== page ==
On January 31, I shared with several teachers about the possibilities of using Evernote to document student learning in literacy. Led by Amber Garbe (@ReadattheEDGE), this group of reading teachers have a growth mindset. They did not get frustrated when the technology did not always work for them. I enjoyed learning with these teachers. The purpose of this post is to summarize our learning.
Do you ever feel stuck when using technology? So many possibilities, when you just want to accomplish one thing? The story Stuck by Oliver Jeffers nicely describes this sense of frustration. The main character throws everything he can at a problem (kite stuck in a tree) when he should have focused on the problem itself instead of the tools.
Evernote is one tool that can address our need to better document learning when conferring with readers and writers. (A rationale for this technology is recorded in this Voicethread.)
The point I made is we need to allow the students to take control of their learning. This can be accomplished by being a learner as opposed to a teacher when guiding students to become readers and writers. Our learning takes place when we are close to the source (the student). Evernote can help a teacher measure student learning with tools that help them see and hear what the students know and are able to do. They are not just a reading level.
Much of this information comes from Knowing Literacy by Peter Johnston (1997). Although it was published fifteen years ago, this resource feels like it was written yesterday. He states that as assessments become more standardized and distanced from the student, the less trust and ownership there is between the student and teacher. This graphic is a visual I developed to better understand this assessment relationship.
Once we established why there is a need to use tools such as Evernote, it was time to discuss how. Instead of telling participants, I showed a video of one of my teachers actually using an iPad to capture student learning and inform her instruction. (This is when technology failed me. The video was choppy and we didn't get to watch it all. Even if it had worked properly, it would not be shown here to protect the privacy of the student.) As we watched, I encouraged teachers to notice how the teacher:
Embedded assessment within her instruction;
Acted as a learner rather than a teacher;
Asked questions on what the student did right as well as what needs improvement;
Focused on strengths; and
Showed understanding that literacy is not always linear.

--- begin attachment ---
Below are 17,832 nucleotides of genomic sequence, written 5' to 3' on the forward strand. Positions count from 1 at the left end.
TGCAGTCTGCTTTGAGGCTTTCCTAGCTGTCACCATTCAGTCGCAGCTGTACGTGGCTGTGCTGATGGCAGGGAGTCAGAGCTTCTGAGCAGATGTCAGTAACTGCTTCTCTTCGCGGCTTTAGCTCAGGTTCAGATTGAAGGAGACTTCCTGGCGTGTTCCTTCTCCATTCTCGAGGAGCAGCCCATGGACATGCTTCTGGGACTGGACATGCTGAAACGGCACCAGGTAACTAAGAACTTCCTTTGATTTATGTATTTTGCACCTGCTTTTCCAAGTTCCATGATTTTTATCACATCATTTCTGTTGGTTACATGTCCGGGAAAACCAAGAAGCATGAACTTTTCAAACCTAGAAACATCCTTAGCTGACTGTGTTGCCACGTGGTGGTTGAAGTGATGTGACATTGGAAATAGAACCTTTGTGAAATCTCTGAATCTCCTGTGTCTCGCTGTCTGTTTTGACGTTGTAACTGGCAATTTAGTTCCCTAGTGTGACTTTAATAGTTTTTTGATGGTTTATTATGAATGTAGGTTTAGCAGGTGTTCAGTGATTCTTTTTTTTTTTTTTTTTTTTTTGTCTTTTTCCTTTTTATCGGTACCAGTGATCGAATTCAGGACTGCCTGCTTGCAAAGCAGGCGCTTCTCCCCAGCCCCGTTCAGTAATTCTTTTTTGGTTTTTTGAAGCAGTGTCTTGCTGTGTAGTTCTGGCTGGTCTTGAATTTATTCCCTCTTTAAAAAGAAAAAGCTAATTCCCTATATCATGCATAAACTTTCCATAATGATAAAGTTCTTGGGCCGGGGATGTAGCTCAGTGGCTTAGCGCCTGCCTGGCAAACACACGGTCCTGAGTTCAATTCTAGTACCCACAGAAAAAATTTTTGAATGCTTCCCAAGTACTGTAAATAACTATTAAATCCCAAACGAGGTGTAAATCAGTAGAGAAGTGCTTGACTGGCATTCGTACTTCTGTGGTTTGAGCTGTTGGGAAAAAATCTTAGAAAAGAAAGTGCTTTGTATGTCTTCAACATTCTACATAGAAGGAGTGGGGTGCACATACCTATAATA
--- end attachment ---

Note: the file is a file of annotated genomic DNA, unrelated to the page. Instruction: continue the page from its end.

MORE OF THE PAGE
At this point we dug into Evernote. After everyone got registered, we built mock notebooks and notes. From there I shared some different ways teachers could document their students' learning. Here were a few suggestions:
In the beginning of the year, ask students questions about their reading and writing habits. Record the conversation. Later in the year, review the audio from this interview with the student and facilitate a new one to promote reflection and growth. You can find a good interview template in Janet Allen's Yellow Brick Roads.
Personal Learning Goals
Students could use the check boxes in Evernote to list what they would like to accomplish for the quarter, semester or year. Donalyn Miller's goal for her students from The Book Whisperer of forty books from a variety of genres would be a good example. When they reach a goal, they can check off the box (and set a new goal).
Although a teacher could also house students' quantitative data such as running records in a note, it's important to also develop a story of each reader's progress throughout the year. This can be one note with just a running narrative of their current reality, where they need to go, and how to get there. One incentive for using Evernote is the ability to share information with colleagues and parents. What will be most useful for them?
A teacher could feasibly contain a gallery of a student's writing within one note. Giving each image of their writing a quick title along with a few comments would be all that it would require. The rest of the work should be handed over to the student, in the form of looking at their own work while the teacher asks, “What are you doing well?” and “What would you like to work on?”
We ended our session with each teacher sharing one takeaway from the night's session. The word that seemed to be heard the most was “possibilities”.
What other ways do you or could you use Evernote to confer with readers and writers? Please share in the comments.